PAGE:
How do I listen to music? All day long, for starters. I have a collection of
.ogg files, which I normally listen in random mode. From time to time I
want to listen certain song, so I either queue it or simply stop the current
one and start the one I want. Sometimes I enqueue several songs, which might
not be related between them (maybe only in my head they are).
I've been using
Amarok, I really like its random albums feature; that is,
I listen to a whole album, and when it finishes, another album is picked at
random and I listen to all its songs. The last feature, a really important
one: My collection is my playlist and viceversa. I don't build playlists; if
I want to listen to certain songs I just queue them. One feature I like also
is a tag editor and the posibility to rearrange the songs based on its tags
(with support for albums with songs from various authors, like OST's). Last
but no least, reacting to new files in the collection is also well regarded.
I used to use
xmms. I still think it's a very good player for me, but it
lacks utf support and doesn't react when I add songs to the collection. Then
Audacious (I was using it up to
today) and probably a couple more. None of them support all the features, so
today, completely tired of this situation, I started writing my own. I
Satyr. Another reason to do it is to play a little more with
PyKDE. Talking about
KDE, I know the existence of
minirok, but it uses
GStreamer, and I wanted to play with
So, what's different in this media player? If you think about it, if you have a CD (vinyl, cassettes maybe?) collection in your home, what you have is exactly that: a collection of Albums. Most media players manage Songs, grouping them in Albums and by Author too. Notably Amarok used to manage Albums with several artists (what's called a 'Various artists' Album), but since Amarok 2 it doesn't do it anymore, nor the queuing works. So the basic idea is exactly that: you have a Collection of Albums, most of them with songs from the same Author (and sometimes Featuring some other Authors), but sometimes with Songs from different Authors. Of course I will try to implement all the features I mentioned above.
Ok, enough introduction. This post was aimed to show some code, and that's what I'm going to do now. This afternoon I was testing the Phonon Python bindings, trying to make a script to play a simple file. This snippet works:
# qt/kde related from <span class="createlink">PyKDE4</span>.kdecore import KCmdLineArgs, KAboutData, i18n, ki18n from <span class="createlink">PyKDE4</span>.kdeui import KApplication # from <span class="createlink">PyKDE4</span>.phonon import Phonon from <span class="createlink">PyQt4</span>.phonon import Phonon from <span class="createlink">PyQt4</span>.QtCore import SIGNAL media= Phonon.MediaObject () ao= Phonon.AudioOutput (Phonon.MusicCategory, app) print ao.outputDevice ().name () Phonon.createPath (media, ao) media.setCurrentSource (Phonon.MediaSource ("/home/mdione/test.ogg") media.play () app.connect (media, SIGNAL("finished ()"), app.quit) app.exec_ ()
Of course, this must be preceded by the bureaucratic creation of a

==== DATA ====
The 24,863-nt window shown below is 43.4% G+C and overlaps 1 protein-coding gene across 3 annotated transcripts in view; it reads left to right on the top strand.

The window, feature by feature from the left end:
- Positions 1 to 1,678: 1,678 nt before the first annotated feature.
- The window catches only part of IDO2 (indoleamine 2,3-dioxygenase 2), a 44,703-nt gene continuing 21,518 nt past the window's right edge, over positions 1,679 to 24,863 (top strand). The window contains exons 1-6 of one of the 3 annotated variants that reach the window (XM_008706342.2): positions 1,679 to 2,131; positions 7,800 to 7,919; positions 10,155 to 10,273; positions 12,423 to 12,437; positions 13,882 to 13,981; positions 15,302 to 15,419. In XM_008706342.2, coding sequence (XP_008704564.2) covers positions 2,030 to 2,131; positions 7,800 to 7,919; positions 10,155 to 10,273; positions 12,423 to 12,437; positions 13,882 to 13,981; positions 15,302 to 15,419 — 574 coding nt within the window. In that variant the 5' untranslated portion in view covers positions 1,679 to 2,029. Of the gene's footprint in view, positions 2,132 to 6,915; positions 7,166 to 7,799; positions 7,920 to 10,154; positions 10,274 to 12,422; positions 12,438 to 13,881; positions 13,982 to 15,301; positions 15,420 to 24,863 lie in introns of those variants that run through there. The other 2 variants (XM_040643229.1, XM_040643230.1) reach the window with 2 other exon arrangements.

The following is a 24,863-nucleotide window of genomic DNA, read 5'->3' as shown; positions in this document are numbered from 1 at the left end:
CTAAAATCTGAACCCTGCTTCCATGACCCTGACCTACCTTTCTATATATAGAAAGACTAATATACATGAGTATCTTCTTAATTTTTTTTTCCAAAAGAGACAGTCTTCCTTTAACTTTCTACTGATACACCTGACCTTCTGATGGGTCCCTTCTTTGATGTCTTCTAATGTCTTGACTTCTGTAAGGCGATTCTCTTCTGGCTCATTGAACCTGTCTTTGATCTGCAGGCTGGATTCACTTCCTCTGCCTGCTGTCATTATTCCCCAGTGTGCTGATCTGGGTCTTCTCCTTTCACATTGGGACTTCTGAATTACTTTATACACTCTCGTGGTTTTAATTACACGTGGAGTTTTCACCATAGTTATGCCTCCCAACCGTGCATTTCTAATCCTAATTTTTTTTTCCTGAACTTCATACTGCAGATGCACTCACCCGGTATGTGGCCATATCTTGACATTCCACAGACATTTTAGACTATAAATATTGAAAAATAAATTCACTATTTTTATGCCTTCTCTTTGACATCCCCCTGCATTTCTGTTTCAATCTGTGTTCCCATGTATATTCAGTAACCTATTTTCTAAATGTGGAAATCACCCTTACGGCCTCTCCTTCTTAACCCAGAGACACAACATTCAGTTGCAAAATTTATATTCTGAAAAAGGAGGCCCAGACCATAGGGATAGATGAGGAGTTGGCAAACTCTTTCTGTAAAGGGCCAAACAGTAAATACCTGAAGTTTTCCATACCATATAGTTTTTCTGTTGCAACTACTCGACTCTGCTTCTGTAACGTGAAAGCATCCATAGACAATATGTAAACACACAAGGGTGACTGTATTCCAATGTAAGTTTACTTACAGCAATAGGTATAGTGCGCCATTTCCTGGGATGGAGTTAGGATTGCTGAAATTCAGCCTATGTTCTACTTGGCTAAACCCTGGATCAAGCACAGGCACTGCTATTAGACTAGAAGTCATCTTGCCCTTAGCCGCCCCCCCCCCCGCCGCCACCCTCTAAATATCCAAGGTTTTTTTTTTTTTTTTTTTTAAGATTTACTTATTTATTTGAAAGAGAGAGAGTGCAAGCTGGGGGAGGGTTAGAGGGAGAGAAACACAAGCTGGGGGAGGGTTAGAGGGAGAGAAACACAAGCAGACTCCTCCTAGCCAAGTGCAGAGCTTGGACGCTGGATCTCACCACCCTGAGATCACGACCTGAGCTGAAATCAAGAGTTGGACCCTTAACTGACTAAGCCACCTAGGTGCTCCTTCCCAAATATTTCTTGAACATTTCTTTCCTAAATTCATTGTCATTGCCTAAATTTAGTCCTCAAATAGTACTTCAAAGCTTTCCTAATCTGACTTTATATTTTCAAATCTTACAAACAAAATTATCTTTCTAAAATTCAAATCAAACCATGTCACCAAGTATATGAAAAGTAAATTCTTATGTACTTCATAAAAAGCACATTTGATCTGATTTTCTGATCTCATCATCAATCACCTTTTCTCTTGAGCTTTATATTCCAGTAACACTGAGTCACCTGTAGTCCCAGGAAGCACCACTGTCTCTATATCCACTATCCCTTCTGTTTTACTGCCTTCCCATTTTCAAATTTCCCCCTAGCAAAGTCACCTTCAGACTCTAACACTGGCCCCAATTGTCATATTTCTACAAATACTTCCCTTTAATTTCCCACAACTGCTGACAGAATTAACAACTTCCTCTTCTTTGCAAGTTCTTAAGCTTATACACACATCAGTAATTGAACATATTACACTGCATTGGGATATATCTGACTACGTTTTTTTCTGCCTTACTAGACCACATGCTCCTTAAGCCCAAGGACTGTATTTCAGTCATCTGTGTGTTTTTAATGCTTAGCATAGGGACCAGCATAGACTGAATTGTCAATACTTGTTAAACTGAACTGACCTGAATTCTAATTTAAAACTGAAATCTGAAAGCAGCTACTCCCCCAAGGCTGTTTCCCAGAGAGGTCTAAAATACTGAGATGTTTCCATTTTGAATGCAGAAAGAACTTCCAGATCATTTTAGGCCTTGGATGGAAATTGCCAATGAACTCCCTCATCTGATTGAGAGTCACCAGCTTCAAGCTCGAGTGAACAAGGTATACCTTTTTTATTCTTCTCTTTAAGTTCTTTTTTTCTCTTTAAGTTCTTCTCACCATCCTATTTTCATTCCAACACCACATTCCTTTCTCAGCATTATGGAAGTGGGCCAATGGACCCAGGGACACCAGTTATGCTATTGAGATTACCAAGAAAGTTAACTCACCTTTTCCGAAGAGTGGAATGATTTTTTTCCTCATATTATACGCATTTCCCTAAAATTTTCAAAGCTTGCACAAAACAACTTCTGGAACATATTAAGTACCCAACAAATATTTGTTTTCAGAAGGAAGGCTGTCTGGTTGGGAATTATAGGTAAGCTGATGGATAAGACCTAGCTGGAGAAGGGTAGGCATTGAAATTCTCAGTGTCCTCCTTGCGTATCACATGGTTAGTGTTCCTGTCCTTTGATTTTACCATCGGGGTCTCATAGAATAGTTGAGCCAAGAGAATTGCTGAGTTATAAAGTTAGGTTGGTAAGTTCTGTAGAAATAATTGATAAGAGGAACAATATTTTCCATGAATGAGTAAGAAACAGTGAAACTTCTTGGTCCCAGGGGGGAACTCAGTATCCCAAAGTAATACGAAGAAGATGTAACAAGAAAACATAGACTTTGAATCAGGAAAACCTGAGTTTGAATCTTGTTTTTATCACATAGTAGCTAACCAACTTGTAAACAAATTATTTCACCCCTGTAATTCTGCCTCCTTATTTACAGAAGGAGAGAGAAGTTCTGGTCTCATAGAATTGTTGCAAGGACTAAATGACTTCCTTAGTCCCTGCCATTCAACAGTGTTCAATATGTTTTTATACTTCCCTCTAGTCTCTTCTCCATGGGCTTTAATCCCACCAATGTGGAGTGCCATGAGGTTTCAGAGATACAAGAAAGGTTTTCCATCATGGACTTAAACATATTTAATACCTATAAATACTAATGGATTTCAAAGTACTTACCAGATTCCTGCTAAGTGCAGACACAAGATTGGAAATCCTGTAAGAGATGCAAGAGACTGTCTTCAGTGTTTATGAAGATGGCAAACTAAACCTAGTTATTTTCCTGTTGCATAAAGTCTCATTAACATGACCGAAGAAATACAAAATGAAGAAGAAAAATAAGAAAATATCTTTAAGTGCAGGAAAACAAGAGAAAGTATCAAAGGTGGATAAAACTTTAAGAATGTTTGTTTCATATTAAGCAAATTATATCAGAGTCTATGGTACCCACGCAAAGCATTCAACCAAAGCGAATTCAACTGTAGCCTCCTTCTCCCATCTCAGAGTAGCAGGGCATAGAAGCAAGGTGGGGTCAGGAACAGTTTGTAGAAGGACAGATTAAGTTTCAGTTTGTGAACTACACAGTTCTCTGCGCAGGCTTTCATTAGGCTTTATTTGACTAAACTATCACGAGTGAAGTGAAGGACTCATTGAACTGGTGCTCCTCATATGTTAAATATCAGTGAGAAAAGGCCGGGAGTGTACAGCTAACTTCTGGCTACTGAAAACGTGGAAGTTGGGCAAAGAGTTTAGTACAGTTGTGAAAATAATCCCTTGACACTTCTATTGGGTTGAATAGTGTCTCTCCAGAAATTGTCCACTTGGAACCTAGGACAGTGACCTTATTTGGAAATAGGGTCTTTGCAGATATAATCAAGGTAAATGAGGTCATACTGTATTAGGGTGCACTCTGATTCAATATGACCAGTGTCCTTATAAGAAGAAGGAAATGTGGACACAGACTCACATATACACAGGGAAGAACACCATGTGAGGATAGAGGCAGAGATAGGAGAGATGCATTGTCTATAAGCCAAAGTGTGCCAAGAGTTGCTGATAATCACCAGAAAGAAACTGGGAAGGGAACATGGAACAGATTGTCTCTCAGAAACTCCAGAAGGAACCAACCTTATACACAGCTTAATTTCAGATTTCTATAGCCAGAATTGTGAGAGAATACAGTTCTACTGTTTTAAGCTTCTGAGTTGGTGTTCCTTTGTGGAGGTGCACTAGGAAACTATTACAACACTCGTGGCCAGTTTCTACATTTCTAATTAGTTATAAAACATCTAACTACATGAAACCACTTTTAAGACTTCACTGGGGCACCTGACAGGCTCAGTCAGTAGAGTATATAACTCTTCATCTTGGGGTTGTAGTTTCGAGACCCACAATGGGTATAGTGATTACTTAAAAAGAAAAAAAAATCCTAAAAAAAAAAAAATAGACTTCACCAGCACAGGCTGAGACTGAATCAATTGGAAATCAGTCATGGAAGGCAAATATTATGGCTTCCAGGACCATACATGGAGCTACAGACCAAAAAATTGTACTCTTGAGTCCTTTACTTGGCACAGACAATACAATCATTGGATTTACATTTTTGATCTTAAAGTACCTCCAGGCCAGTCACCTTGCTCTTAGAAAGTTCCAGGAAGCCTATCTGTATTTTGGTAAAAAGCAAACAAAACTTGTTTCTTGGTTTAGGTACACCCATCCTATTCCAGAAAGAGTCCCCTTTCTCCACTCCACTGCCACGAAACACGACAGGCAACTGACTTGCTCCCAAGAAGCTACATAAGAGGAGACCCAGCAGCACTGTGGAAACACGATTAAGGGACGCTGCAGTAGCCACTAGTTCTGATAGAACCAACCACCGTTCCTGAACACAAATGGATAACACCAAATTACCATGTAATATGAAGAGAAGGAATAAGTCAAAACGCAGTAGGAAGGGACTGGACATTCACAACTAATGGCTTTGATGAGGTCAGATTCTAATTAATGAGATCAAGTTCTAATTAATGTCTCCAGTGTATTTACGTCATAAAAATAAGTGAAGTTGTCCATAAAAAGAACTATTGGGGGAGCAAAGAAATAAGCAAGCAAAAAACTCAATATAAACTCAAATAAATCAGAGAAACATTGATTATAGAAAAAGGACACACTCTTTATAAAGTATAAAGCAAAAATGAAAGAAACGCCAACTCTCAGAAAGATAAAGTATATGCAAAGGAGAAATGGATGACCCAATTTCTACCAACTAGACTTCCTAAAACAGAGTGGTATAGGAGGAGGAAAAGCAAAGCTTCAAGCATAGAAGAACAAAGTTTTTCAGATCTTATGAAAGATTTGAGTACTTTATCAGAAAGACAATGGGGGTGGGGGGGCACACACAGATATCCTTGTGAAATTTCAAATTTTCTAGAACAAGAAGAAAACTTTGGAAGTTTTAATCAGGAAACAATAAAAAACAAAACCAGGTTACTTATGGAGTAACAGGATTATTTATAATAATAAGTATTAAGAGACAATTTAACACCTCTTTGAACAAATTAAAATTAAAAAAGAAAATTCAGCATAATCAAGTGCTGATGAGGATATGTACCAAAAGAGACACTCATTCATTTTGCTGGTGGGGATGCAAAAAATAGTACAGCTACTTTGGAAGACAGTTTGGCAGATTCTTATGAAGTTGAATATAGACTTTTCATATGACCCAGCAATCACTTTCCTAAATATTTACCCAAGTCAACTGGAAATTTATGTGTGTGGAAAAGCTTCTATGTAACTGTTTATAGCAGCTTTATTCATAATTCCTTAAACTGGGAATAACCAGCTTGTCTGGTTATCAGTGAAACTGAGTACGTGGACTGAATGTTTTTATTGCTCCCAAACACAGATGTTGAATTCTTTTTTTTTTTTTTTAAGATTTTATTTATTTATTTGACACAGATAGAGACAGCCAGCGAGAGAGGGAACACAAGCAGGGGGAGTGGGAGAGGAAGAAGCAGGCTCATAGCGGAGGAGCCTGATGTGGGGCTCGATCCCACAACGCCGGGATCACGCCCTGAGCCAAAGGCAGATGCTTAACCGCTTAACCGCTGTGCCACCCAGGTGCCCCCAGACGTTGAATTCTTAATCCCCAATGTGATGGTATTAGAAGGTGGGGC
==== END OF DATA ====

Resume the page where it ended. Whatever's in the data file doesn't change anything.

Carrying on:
KApplication, but it basically plays an ogg file and quits. You just have
to define a
MediaObject as the source, an
AudioOutput as the sink, and
createPath between them. As you can see, with Phonon you don't
even have to worry about where the output will be going: that is defined by
the system/user configuration. You only have to declare that your
AudioOutput is going to play Music (the second actual line of code).
There are a couple of peculiarities with the
Python bindings. First of
Phonon comes both with Qt and separately. The separate one has a
binding in the
PyKDE4 package, but it seems that it doesn't work very
well, so I used the
PyQt binding. For that, I had to install the
python-pyqt4-phonon package. Second, the bindings don't support to call
setCurrentSource() with a string; you have to wrap it in a
The original API supports it. Third, it seems that
is not supported by the bindings either, so I had to build the
by hand. I don't care, it's just a couple lines more.
This code also shows the name of the selected
OutputDevice. I my machine
HDA Intel (STAC92xx Analog).
In the following days I'll be posting more info about what comes out of this project. I will only reveal that right now the code has classes called Player,and Collection. It can scan a Collection from a path given in the command line and play all the files found there. Soon more features will come.
 I'm not planing to do anything about it... yet.
Satyr handles paths. There are some problems with paths and (sigh)
encondings. Of those, here are two: there's no way to know in which encoding
the filenames in a filesystem are enconded (f.i., there's no way to ask the
filesystem), and even if that were possible, the filenames might not even be
enconded in that enconding. In these (still!) transitioning times, lots and
lots and shitloads of filesystems are used in UTF-8 environments, but some
filenames are still in old ISO-8859-1 or whatever the system was using
QString. I'm taking a path from the command line; this path is
the location of the (right now only)
Collection for the player. I'm
handling the command line using
KCmdLineOptions, which returns
As we all know,
QString, just like the
unicode type in
all the data internally as Unicode, which is The Right Thing™. If you
really need the internal data, say as bytes, you can always call the
constData() method and be happy with it. This would be the case for paths;
you need the bytes.
PyQt4. For some reason, which maybe I will ask in the pyqt
constData() is not available. What to do? Well, that's what this post is